We often hear complaints about throughput (the technical term for download and upload speeds) and our Customer Support team will go through extensive testing, including traceroutes, MTRs, comparative testing and several other steps.
Since the repeal of the Net Neutrality legislation, we’ve seen some of the biggest ISPs deliberately traffic shape VPN connections in order to slow down throughout speeds. But what if there was a way to test the capability of a VPN traffic, outside of your network in order to help you identify where the issue lies. Is your ISP throttling your VPN traffic? Is there high contention on the VPN servers?
There is an open source project that was released a few years ago called VPNSpeedTest, released by an unknown author, which tested the throughput of a range of VPN providers and then not only displayed the information on a website, but also tweeted the results. Unfortunately the project stopped in May 2017, much to my own personal disappointment.
As the project was open source, it means it can be forked allowing for additional development and growth, the keystone of Free and Open Source Software (FOSS). The other bonus of FOSS is that anyone is free to use it (within the confines of the license, in this case GNU General Public License v3.0.
So how does a person run speed tests to verify their VPN speeds? Very easily by following these instructions:
1. Create a Vultr account. Tests are run on Vultr VPS (Virtual Private Server) infrastructure. Each Vultr server can download at speeds much faster than most consumer internet connections. Servers cost less than $0.01 an hour and can be created in an instant and then destroyed when they’re no longer needed. Additionally Vultr VPS servers are offered in a range of locations meaning that you can chose the server location lcosest to your actual location.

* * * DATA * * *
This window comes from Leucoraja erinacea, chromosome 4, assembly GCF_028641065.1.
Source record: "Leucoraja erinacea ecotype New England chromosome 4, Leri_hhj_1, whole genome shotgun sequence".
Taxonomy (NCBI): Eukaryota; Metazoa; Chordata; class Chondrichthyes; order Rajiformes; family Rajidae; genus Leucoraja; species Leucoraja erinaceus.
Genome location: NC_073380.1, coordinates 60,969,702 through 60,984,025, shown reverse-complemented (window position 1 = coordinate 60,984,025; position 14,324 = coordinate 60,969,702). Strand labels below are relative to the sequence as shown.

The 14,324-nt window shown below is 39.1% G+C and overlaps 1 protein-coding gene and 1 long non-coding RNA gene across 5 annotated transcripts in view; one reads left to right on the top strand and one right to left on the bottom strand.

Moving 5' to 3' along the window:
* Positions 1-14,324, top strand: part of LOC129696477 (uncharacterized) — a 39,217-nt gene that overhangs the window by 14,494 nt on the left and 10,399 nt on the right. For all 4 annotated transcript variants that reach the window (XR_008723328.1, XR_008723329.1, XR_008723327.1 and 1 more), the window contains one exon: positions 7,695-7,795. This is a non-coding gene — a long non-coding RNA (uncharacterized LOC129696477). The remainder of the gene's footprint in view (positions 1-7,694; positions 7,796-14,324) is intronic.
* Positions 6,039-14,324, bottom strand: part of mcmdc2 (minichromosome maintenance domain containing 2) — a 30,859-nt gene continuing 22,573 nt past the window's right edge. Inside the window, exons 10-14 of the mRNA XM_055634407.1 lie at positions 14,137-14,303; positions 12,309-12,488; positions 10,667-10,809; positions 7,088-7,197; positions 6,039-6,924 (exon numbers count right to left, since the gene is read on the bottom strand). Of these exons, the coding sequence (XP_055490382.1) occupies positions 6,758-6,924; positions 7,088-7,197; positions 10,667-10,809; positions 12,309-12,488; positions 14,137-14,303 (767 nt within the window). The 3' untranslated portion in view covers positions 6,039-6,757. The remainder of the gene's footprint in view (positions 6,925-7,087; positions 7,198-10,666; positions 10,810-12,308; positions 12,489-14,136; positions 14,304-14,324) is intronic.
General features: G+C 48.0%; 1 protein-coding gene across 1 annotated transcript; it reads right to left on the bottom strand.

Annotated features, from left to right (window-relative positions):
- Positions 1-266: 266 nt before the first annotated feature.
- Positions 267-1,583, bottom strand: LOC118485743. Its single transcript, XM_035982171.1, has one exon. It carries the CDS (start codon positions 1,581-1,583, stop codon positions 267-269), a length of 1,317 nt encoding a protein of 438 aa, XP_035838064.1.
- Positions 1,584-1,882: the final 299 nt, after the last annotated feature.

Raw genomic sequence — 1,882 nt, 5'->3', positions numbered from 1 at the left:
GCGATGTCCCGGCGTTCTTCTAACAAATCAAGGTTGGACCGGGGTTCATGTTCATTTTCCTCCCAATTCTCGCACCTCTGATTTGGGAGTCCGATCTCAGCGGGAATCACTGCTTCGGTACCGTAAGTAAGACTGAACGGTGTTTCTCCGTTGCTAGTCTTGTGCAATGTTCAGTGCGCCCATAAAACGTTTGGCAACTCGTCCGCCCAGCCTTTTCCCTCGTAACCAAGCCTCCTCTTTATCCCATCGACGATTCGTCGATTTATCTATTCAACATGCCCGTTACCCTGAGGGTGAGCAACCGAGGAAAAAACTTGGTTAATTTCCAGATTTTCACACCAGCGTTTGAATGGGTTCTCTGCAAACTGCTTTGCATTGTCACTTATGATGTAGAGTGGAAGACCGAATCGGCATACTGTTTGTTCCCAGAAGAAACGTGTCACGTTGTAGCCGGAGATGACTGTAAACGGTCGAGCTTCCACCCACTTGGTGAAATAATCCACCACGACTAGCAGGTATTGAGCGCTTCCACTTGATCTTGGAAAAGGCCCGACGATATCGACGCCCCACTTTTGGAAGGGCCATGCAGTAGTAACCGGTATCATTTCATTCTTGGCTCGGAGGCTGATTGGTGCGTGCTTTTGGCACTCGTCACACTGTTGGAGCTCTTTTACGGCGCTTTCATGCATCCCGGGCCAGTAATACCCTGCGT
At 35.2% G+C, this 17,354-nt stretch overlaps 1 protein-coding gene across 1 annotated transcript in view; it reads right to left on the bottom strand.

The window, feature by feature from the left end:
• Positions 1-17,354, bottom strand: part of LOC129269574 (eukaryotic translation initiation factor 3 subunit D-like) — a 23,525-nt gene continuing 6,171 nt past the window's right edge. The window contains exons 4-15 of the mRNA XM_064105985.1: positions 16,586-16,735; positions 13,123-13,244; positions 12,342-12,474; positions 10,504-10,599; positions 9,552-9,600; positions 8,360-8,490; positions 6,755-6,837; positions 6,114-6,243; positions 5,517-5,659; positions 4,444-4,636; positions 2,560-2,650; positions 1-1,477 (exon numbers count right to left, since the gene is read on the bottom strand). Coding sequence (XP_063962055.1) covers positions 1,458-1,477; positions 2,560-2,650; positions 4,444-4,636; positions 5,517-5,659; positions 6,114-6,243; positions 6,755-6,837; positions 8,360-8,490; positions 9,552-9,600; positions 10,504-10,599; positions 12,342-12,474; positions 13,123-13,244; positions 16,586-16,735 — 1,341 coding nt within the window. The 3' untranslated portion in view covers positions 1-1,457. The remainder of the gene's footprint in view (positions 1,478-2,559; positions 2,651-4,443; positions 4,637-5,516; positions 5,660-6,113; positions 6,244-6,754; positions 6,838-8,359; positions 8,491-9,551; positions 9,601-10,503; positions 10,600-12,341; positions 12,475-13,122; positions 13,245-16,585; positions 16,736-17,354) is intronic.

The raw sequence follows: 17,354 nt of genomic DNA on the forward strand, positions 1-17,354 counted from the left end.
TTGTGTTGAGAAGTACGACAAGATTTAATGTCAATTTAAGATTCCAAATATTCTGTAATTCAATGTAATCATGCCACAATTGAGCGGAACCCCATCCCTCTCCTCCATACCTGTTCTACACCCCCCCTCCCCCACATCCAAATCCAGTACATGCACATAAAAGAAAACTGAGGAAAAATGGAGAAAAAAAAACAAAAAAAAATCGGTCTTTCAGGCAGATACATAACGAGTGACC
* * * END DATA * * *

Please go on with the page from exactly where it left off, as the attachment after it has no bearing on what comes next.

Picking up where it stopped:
2. After logging and funding your Vultr account. You will be able to create a VPS by clicking the large + symbol in the top right.
3. Server Location: Choose the region closest to your actual location for the most reflective results. Not every country is currently available from Vultr however they occasionally expand regions.
4. Server Type: Choose Debian 9 x64 as your Server Type.
5. Server Size: Select cheapest (non-IPv6) as the Server Size.
6. Additional Features: No additional features are required.
7. Startup Script: Click ‘Add New’ and enter the following, then save:
#!/bin/sh export DEBIAN_FRONTEND=noninteractive apt-get -y install unzip #replace this with a git clone cd /tmp/ wget -O vpnspeedtest.zip https://github.com/IaisonQ/speedtests-scripts/archive/master.zip unzip -o vpnspeedtest.zip cp -R speedtests-scripts-master/* ~ #setup working folders cd ~ mkdir -p torrents mkdir -p logs mkdir -p vpn_auth #setup environment chmod 700 scripts/* ./scripts/vultr-debian-setup.sh #update the path to use the new curl we just built from source PATH="/usr/local/sbin:/usr/local/bin:/usr/sbin:/usr/bin:/sbin:/bin" export PATH python vpnspeedtest.py --help
8. SSH Keys: No SSH Keys are required.
9. Server Hostname & Label: You can leave Server Hostname & Label blank.
10. Click ‘Deploy Now’.
11. You will need to connect to the VPS you just created when the server has finished being built. You can check this by connecting via SSH to the server. The Vultr panel contain your username and password. You can check to see if the startup script has finished by typing:
tail -n 40 -f /tmp/firstboot.log
12. When the script has finished, it will display the –help file. You can get back to the prompt by pressing Ctrl+C.
13. To run the speedtest, you need to enter the following password whilst replacing the username and password with your own account credentials.
python vpnspeedtest.py --vpn=privateinternetaccess --auth-username=p1234567 --auth-password=password
Please note: This is a current and ongoing project and additional features will be added to allow for comparative speed tests and more regions.